OAKLAND -- Rangers starting pitchers have a 3.50 ERA and are averaging 6 2/3 innings per start over the past 12 games. Those aren't earth-shaking numbers but they have been good enough to drive the Rangers to five straight wins, nine in their last 12 games and sole possession of first place in the American League West. Scott Feldman, whose return to the rotation started this surge, was at it again on Wednesday night, holding the Athletics to two runs over six innings in the Rangers' 3-2 victory over the A's at the Oakland Coliseum.
Two scoreless innings in relief from Derek Holland and one more from redoubtable closer Frank Francisco, who earned his ninth save, allowed the Rangers to move into first place all by themselves for the first time -- except for the first week of the season -- since June 14, 2006. "For real?" outfielder Marlon Byrd said. "That's a long time." Maybe, but the Rangers don't get this kind of pitching for this length of time very often. "I don't see another team beating us in the AL West if we get this kind of pitching," Byrd said. "First place is nice, but it means more to me that we're playing good baseball," third baseman Michael Young said. "We're pitching extremely well and we're playing good defense. Those are two things we were really bearing down on in Spring Training. We knew our offense could score runs in bunches." The Rangers did not score runs in bunches Wednesday night against Athletics spot-starter Dan Giese. Elvis Andrus hit his second home run of the season in the first inning and the Rangers added two more in the fourth after Byrd singled and went to third on a double by Cruz. David Murphy drove in one run with a sacrifice fly and Chris Davis drove in another with a single. That was enough for a team that was 10-53 in 2008 when the Rangers scored less than four runs in a game. This was the first time this season that the Rangers won when scoring less than four runs. They had lost the first seven. They did improve their record to 7-4 in one-run games after Francisco closed out an intense ninth inning by earning his ninth save. Francisco threw 23 pitches and 22 were fastballs at 94-95 mph. With a runner on first, he struck out Jason Giambi and Matt Holliday with nothing but fastballs. "If you locate your fastball, you can get away with anything," Francisco said. "Especially if you're 94-95, and throwing inside, outside, up high, everywhere." Still these are the kind of games that keep teams in first place, but the starting pitching has to be there. It has been for 12 games. "I hope it continues," manager Ron Washington said. "We're getting better. We're progressing. Those guys are taking the ball and they're taking a lot of pride on what they're doing. The tone is set with starting pitching. We're playing great defense and we're getting timely hitting. The guys in the clubhouse deserve a lot of credit, especially the pitchers." Feldman did give up a two-run double to Kurt Suzuki in the fourth but that was it. He was hitting the zone with a fastball at up to 94 mph, he was coming in hard with a cut-fastball and his breaking ball and changeup were there. Feldman is 2-0 with a 3.24 ERA in three starts and opponents are hitting .186 off him as a starter. They hit .355 off him as a reliever. "He was really pounding the ball inside, especially to lefties," Athletics outfielder Travis Buck said. "He threw a lot of cutters, and when it's 91-93 and he's throwing it for strikes, that's a tough pitch to hit. And he did a nice job by showing his curveball and change early in the game, so it wasn't like you could just sit on one pitch. It was just tough to square balls up." The curveball and the changeup are crucial for Feldman as a starter. His sinking fastball got him to the big leagues as a reliever. Being able to throw three or more pitches over the plate are crucial for his success as a starter. "They're getting better all the time," Feldman said. "That was the big thing in Spring Training. I was focusing on my off-speed stuff. Maybe that hurt me in the short-term, but it will help me in the long-term." The short-term was being put in the bullpen at the start of the season. He went back to the rotation when Kris Benson went on the disabled list. Benson is back but in the bullpen. Feldman started the Rangers surge to first place with his 4-1 victory over Baltimore on April 24. He's not coming out of the rotation anytime soon. "I can't take anything for granted," Feldman said. "When they tell me to pitch, I'm going to go out there and do the best I can and win the game. It's nice to get the opportunity to be a regular starter, but I know I have to go out there each time and throw the ball well." The Rangers aren't about to mess up a good thing right now.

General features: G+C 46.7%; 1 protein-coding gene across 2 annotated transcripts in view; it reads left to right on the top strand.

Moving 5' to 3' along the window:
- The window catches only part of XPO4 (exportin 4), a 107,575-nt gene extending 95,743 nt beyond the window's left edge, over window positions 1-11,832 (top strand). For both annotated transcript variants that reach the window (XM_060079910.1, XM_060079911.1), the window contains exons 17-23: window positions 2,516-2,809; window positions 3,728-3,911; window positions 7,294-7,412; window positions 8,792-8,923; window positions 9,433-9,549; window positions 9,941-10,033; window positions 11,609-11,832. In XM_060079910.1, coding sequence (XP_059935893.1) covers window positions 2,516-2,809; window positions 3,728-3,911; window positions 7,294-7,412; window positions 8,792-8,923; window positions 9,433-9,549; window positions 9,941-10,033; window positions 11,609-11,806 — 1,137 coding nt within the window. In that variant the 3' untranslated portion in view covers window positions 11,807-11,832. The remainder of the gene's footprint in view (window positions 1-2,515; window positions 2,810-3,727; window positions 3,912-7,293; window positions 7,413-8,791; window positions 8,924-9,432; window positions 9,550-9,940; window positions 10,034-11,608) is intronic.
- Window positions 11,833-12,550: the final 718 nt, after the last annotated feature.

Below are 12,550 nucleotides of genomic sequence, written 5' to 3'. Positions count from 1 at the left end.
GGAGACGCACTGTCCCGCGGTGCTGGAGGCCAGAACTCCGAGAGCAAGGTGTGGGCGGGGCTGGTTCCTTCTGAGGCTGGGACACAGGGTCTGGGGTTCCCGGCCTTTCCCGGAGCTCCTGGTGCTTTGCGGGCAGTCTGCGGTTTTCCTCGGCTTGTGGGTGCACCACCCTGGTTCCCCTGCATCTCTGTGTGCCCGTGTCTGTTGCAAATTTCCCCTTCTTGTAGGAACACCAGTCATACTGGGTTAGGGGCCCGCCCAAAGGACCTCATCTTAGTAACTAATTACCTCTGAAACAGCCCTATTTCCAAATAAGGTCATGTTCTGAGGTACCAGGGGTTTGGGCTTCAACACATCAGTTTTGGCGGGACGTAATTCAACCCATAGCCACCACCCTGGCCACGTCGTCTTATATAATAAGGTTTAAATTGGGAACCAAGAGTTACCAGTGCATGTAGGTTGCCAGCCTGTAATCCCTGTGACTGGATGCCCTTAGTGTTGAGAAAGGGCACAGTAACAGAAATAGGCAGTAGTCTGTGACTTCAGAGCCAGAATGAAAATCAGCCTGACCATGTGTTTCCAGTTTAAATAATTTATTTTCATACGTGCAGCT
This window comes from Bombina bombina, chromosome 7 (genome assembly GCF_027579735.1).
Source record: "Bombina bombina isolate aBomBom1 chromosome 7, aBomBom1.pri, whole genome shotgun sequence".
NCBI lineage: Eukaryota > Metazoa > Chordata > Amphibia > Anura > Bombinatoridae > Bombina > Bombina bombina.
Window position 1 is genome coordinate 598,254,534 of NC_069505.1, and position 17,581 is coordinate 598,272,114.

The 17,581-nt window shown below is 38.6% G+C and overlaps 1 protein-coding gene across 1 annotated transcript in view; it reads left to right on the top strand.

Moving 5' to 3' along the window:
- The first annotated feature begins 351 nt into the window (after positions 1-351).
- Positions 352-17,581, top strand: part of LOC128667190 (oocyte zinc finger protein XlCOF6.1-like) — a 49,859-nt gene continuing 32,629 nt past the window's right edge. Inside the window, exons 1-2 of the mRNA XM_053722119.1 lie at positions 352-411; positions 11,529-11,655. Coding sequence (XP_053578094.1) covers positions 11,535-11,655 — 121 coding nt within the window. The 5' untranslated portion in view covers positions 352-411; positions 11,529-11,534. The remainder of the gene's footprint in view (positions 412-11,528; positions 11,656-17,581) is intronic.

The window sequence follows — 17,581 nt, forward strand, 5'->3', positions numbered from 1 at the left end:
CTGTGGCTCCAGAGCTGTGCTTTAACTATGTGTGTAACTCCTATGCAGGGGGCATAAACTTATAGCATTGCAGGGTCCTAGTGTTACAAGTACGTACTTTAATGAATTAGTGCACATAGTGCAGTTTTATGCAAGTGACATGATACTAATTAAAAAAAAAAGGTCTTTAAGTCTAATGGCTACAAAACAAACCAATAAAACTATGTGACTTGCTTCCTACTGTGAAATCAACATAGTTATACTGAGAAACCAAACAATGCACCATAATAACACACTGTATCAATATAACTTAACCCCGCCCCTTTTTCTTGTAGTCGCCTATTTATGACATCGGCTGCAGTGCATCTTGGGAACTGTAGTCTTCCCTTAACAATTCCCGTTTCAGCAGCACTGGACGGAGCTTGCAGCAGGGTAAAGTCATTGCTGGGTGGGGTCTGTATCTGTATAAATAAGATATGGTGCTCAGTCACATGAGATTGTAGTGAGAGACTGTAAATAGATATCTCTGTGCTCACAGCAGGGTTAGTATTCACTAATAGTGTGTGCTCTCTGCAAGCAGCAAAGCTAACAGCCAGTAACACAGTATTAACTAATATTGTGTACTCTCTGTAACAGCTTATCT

T.R. Sullivan is a reporter for MLB.com. This story was not subject to the approval of Major League Baseball or its clubs.